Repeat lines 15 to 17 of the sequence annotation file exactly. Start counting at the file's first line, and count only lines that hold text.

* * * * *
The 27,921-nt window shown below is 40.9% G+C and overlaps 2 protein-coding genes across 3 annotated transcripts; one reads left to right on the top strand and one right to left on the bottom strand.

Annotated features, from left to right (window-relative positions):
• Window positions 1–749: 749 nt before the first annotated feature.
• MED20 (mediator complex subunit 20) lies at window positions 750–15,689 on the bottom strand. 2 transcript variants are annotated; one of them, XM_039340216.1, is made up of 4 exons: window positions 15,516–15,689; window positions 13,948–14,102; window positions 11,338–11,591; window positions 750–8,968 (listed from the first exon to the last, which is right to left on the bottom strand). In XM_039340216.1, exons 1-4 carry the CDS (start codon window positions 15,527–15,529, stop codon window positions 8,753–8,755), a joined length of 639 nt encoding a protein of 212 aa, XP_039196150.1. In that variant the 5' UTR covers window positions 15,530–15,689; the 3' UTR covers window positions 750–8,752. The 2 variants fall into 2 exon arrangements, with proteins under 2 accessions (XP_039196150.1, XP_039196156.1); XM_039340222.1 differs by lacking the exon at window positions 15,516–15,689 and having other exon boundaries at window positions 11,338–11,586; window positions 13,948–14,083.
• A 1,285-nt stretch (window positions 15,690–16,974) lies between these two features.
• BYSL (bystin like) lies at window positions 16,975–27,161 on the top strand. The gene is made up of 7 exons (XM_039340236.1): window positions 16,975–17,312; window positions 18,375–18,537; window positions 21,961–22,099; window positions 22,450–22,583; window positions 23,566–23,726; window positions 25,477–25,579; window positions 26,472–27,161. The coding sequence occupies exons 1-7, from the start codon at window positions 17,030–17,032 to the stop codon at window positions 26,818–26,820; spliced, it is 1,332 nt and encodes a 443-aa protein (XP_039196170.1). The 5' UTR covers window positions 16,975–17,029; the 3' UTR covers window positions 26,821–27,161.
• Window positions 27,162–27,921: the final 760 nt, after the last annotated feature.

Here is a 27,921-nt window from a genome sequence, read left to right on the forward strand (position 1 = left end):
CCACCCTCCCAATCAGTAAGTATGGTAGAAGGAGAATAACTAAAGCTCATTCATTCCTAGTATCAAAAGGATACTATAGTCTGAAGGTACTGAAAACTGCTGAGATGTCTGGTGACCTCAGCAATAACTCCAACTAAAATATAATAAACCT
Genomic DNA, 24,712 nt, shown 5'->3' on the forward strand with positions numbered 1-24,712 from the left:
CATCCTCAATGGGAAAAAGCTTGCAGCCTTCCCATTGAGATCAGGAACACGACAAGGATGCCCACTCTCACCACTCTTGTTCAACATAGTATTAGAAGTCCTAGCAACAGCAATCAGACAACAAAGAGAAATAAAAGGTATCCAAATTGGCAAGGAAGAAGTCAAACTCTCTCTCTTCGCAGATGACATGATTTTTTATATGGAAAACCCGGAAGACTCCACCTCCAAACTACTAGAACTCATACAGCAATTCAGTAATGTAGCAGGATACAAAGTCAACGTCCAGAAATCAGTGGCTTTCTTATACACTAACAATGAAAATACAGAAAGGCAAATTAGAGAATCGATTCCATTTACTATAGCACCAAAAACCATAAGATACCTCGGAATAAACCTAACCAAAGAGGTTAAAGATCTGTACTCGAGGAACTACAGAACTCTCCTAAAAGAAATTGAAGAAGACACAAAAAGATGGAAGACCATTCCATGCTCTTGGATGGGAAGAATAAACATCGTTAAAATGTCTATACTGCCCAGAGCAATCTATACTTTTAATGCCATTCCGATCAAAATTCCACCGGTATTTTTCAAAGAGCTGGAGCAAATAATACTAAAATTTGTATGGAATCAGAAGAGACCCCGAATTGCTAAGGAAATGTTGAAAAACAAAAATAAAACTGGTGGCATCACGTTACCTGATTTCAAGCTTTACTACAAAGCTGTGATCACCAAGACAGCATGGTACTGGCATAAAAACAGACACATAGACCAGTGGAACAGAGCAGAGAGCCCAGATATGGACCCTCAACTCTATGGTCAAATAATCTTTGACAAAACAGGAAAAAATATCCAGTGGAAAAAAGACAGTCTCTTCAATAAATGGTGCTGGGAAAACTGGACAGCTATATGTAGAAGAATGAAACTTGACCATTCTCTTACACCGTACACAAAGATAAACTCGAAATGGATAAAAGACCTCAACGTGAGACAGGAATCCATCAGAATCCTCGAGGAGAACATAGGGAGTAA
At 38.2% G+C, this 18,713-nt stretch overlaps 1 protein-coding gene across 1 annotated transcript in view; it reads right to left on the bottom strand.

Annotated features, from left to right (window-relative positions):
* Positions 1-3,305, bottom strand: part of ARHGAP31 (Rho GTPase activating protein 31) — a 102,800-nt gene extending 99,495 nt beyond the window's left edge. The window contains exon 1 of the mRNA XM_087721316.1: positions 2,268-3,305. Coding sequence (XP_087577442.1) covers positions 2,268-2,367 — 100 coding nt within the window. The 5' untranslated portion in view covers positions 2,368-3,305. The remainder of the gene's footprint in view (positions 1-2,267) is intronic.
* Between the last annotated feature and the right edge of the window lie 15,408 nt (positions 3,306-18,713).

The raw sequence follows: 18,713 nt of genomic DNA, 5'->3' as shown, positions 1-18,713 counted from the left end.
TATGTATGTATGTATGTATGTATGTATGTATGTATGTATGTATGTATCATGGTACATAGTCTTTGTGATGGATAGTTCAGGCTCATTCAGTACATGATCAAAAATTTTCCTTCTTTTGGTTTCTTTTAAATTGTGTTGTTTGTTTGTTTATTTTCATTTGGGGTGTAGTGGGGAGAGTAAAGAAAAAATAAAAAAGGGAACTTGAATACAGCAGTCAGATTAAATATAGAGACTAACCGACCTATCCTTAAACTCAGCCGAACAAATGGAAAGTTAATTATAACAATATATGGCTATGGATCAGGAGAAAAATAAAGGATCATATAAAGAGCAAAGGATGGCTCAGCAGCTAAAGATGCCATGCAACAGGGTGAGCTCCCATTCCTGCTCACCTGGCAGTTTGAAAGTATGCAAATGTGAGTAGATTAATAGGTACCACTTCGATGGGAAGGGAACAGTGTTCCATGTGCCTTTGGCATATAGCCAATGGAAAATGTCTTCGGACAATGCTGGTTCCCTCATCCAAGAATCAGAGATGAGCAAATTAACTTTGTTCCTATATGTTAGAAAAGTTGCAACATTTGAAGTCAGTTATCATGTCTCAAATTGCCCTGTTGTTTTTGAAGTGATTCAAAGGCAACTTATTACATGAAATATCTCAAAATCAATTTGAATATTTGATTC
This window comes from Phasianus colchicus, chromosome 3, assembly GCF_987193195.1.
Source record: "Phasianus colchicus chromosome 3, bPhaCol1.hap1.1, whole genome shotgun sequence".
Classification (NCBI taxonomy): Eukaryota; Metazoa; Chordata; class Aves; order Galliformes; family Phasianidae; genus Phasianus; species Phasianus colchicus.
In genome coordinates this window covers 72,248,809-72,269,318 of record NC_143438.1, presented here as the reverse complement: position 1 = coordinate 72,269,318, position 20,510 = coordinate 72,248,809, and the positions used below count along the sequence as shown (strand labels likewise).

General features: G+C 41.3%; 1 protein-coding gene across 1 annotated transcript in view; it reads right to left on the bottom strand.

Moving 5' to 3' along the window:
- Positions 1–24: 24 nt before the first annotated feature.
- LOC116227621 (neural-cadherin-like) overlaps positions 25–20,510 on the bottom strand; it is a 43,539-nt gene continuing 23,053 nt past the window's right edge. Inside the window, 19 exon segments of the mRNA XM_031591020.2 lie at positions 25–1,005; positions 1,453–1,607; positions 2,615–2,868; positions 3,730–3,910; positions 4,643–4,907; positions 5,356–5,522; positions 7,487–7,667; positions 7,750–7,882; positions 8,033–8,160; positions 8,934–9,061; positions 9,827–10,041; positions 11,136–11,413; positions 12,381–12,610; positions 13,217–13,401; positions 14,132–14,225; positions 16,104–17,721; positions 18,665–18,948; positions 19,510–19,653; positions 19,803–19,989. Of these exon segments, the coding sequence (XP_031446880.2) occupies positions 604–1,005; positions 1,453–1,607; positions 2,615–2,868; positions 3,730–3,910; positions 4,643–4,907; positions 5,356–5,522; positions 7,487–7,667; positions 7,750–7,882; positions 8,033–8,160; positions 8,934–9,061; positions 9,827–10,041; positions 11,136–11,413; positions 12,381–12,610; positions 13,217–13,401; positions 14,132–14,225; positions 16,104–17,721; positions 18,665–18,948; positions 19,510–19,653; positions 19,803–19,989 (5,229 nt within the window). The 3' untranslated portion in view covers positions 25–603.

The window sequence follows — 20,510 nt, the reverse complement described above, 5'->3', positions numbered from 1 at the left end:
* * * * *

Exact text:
* Between the last annotated feature and the right edge of the window lie 15,408 nt (positions 3,306-18,713).

The raw sequence follows: 18,713 nt of genomic DNA, 5'->3' as shown, positions 1-18,713 counted from the left end.
TATGTATGTATGTATGTATGTATGTATGTATGTATGTATGTATGTATCATGGTACATAGTCTTTGTGATGGATAGTTCAGGCTCATTCAGTACATGATCAAAAATTTTCCTTCTTTTGGTTTCTTTTAAATTGTGTTGTTTGTTTGTTTATTTTCATTTGGGGTGTAGTGGGGAGAGTAAAGAAAAAATAAAAAAGGGAACTTGAATACAGCAGTCAGATTAAATATAGAGACTAACCGACCTATCCTTAAACTCAGCCGAACAAATGGAAAGTTAATTATAACAATATATGGCTATGGATCAGGAGAAAAATAAAGGATCATATAAAGAGCAAAGGATGGCTCAGCAGCTAAAGATGCCATGCAACAGGGTGAGCTCCCATTCCTGCTCACCTGGCAGTTTGAAAGTATGCAAATGTGAGTAGATTAATAGGTACCACTTCGATGGGAAGGGAACAGTGTTCCATGTGCCTTTGGCATATAGCCAATGGAAAATGTCTTCGGACAATGCTGGTTCCCTCATCCAAGAATCAGAGATGAGCAAATTAACTTTGTTCCTATATGTTAGAAAAGTTGCAACATTTGAAGTCAGTTATCATGTCTCAAATTGCCCTGTTGTTTTTGAAGTGATTCAAAGGCAACTTATTACATGAAATATCTCAAAATCAATTTGAATATTTGATTC